WILLIAMSBURG, Va. – Agricultural practices of the Powhatan Indian, English and African cultures of 17th- and 18th-century Virginia, from implements used to types of crops grown, will be explored at Jamestown Settlement and Yorktown Victory Center history museums during a “Seed to Stalk” theme month in June.
At Jamestown Settlement, a museum of 17th-century Virginia history and culture, visitors to the outdoor interpretive areas will learn how crops grown by the Powhatan Indians – corn, beans and squash – were adopted by European colonists, who brought plants such as radishes, cucumbers, lettuce and cabbage to the New World. Guided tours are offered daily at 11 a.m. and 12, 1 and 3 p.m. Visitors also can compare and contrast cultivation methods among the Jamestown cultures and learn about the impact of the colony’s tobacco industry inside expansive museum galleries, where tours begin daily at 11 a.m. and 3 p.m.
In the re-created village, visitors can explore Powhatan methods of planting corn and beans together in mounds, allowing bean vines to climb the stalks of corn, and growing squash between the mounds. Visitors can assist historical interpreters in using digging sticks to turn the soil and weed crops, and twist plant fibers into cordage.
The riverfront discovery area, which explores Powhatan, European and African economic activities, will provide opportunities for firsthand experiences of weaving plant fibers into fishing nets. A raised-bed vegetable garden located outside the re-created fort offers examples of plants brought from Europe. Visitors may be invited to help tend a small field of tobacco and learn about this valuable crop that ensured the economic success of Virginia but also was associated with the development of lifetime slavery for most Africans who arrived in Virginia.
Onboard a replica of one of the three ships that brought English colonists to Virginia in 1607 – Susan Constant, Godspeed and Discovery – learn about the import of supplies, such as agricultural tools and seeds, to Virginia and the export of commodities – principally tobacco by 1614 – to England.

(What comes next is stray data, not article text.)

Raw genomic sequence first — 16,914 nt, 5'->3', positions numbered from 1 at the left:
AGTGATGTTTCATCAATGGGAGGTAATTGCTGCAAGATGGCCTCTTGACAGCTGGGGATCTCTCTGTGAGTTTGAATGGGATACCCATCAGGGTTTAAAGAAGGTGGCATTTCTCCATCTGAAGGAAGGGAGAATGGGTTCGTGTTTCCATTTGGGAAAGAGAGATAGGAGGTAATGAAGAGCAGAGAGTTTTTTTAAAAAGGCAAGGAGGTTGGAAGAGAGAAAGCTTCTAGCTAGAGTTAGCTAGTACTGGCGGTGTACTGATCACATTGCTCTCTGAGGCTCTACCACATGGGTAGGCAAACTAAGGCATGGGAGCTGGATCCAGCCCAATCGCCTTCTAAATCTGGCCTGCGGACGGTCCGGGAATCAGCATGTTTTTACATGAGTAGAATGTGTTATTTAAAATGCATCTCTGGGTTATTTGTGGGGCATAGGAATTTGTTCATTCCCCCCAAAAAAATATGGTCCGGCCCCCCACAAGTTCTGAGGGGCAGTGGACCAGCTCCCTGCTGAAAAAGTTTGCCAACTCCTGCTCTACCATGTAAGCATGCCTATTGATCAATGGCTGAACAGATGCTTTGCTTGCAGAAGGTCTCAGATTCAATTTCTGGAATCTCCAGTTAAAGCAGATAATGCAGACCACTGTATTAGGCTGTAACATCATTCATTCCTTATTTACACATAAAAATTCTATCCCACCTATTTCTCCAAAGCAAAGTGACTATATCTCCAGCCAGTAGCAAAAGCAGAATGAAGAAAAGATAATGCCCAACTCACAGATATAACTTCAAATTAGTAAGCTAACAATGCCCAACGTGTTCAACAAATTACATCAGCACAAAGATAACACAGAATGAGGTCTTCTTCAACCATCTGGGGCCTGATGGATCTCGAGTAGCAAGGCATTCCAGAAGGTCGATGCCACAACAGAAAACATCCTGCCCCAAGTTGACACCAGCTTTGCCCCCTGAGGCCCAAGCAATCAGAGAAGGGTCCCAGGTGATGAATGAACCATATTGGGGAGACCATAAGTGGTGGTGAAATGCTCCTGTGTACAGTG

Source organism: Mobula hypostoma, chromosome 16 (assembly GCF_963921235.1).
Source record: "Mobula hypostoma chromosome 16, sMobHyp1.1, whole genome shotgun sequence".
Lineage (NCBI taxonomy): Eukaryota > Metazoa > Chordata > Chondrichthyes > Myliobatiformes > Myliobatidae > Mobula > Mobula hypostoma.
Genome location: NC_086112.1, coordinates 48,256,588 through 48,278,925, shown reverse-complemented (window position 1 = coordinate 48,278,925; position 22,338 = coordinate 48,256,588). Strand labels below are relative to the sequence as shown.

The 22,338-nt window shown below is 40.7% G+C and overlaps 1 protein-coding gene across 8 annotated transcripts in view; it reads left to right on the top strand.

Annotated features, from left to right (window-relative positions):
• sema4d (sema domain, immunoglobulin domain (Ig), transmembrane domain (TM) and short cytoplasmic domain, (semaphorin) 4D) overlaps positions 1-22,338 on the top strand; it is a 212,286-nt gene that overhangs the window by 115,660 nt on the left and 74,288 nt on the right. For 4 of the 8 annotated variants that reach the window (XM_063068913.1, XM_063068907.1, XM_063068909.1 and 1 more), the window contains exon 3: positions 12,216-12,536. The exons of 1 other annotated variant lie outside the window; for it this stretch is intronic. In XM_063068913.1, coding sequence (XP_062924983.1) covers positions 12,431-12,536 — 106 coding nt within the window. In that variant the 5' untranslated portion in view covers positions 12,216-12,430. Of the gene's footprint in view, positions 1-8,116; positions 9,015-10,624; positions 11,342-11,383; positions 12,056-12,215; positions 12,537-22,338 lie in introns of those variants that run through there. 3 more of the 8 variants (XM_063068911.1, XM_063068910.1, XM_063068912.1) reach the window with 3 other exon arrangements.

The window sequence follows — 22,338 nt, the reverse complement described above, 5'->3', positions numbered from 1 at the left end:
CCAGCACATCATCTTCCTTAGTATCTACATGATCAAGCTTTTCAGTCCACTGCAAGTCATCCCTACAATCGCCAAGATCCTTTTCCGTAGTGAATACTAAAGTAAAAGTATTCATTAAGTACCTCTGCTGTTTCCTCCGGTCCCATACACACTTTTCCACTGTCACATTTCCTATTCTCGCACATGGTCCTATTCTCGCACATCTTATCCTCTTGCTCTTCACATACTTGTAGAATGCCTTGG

At the Yorktown Victory Center, a museum of the American Revolution, visitors to the re-created 1780s farm will learn how most Tidewater Virginia farmers grew tobacco and corn for cash, while producing corn for food and animal fodder, flax for cloth, and fruits and vegetables for their own use. Visitors can assist in watering and weeding the garden, and in the tobacco field, learn the processes of hilling, suckering, topping, watering, weeding and curing this important cash crop. Farm visitors also can try processing flax into fiber for linen cloth.
Farm interpreters will periodically demonstrate a spinning wheel or drop spindle to show how this fiber was woven into cloth, and also how vegetables and fruits were preserved by pickling. Peanuts, peas, okra and squash are grown in a small garden representing foods a slave might have cultivated for personal use or to sell at market. Visitors also will discover herbs like rosemary, mint and lemon balm and their many uses for food, medicine, fabric dye and insect repellant.
Jamestown Settlement and the Yorktown Victory Center are open 9 a.m.-5 p.m. daily, and until 6 p.m. from June 15 to August 15. Admission to both museums is $19.25 for adults and $9.25 for ages 6 through 12. Admission to Jamestown Settlement is $13.50 for adults and $6.25 for ages 6 through 12; the Yorktown Victory Center is $9.25 for adults and $5.00 for ages 6 through 12. “Seed to Stalk” is funded in part by the York County Arts Commission.
Jamestown Settlement and the Yorktown Victory Center are separated by a 25-minute drive along the Colonial Parkway. Jamestown Settlement is located on State Route 31 just southwest of Williamsburg. The Yorktown Victory Center is located on Route 1020 in Yorktown. For more information, call (888) 593-4682 toll-free, (757) 253-4838 or visit hif.ciniva.net.